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The WTO and the Poorest Countries

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Author Info

  • Aaditya Mattoo
  • Arvind Subramanian

Abstract

Small and poor countries pose a challenge for the World Trade Organization (WTO). These countries have acquired a significant say in WTO decision-making. However, they have limited ability to engage in the reciprocity game that is at the heart of the WTO, and have limited interests in the broader liberalization agenda because of their preferential access to industrial country markets. Accommodating the interests of the small and poor countries is desirable in itself, but would also facilitate expeditious progress in the Doha Round. The stark reality facing the system is that the desirable ways of addressing their concerns- providing them additional financial assistance and nonpreferential market access-is proving infeasible. As a result, the system is gravitating toward the less desirable option of relieving these countries of obligations, including those that might be welfare-enhancing for them.

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Bibliographic Info

Paper provided by International Monetary Fund in its series IMF Working Papers with number 04/81.

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Length: 25
Date of creation: 01 May 2004
Date of revision:
Handle: RePEc:imf:imfwpa:04/81

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Related research

Keywords: Developing countries; Trade; World Trade Organization; preferential access; market access; trading partners; nonpreferential access; political economy; multilateral liberalization; trading system; quantitative restrictions; world economy; trade barriers; liberalization agenda; market opening; imports of goods; imports of goods and services; tariff liberalization; intellectual property; global trade; trade liberalization; intellectual property rights; liberalization efforts; trade in services; multilateral trading system; world trade; tariff rates; trade restrictions; trade policies; foreign markets; tariff rate; dynamic gains; world price; average tariff rate; quota-free access; preferential liberalization; market liberalization; average tariff; preferential market access; food exports; reciprocal concessions; preference erosion; domestic industry; trade reform; diversion of imports; competition policies; global liberalization; export opportunities; partner country; multilateral trade negotiations; world trading system; multilateral commitments; multilateral trade; agricultural subsidies; partner countries; tariff reductions; agricultural exports; trade facilitation; preferential agreement; reduction of barriers; trade preferences; market access commitments; trade-related intellectual property rights; eliminating barriers; export subsidies; preferential access to markets; trade negotiations; local content; political costs; protectionist measures; agricultural liberalization; agricultural trade; low trade; import liberalization; import-competing producers; comparative advantage; unskilled labor; balance of payments; fair trade; rules of origin; improved market access; gats rules; trips agreement; tariff cuts; negative welfare; global trade liberalization; meaningful reciprocity; reciprocal basis; low trade barriers; protectionist regimes; net exporters; domestic prices; preference schemes;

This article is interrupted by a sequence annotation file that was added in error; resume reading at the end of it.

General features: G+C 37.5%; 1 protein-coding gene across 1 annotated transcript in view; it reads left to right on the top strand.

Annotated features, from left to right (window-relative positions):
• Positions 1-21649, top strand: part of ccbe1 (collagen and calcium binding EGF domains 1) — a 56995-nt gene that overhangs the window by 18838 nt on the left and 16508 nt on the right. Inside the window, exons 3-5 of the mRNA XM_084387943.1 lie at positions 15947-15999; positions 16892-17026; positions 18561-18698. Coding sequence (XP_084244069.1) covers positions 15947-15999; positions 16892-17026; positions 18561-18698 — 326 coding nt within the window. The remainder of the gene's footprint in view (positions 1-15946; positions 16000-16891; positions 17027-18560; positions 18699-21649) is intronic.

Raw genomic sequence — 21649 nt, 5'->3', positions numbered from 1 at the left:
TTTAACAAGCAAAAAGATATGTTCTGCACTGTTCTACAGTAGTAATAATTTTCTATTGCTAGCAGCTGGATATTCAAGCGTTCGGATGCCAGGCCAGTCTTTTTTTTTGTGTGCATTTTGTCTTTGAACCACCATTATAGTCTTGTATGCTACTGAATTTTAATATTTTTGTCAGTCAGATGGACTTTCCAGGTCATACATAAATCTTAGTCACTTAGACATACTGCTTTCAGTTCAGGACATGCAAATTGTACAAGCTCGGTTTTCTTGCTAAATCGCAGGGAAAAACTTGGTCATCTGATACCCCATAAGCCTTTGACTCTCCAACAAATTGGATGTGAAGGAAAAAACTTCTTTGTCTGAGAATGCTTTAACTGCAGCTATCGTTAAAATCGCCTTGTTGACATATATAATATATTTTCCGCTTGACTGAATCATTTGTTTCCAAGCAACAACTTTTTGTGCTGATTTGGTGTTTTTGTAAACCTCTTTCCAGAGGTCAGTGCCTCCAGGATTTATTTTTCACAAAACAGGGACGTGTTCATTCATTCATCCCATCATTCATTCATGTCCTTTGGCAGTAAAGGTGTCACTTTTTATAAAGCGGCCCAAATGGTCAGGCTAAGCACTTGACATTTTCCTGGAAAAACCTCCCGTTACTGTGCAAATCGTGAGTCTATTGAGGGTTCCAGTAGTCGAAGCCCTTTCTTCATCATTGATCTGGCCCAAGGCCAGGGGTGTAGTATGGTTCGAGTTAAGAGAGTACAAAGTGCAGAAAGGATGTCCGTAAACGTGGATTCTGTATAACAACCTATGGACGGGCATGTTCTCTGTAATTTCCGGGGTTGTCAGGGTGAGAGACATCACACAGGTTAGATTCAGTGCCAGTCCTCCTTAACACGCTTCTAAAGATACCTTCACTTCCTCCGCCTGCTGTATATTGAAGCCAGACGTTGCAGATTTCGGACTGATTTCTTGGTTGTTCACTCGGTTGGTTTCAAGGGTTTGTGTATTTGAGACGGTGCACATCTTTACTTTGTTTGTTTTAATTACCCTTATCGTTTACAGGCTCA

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References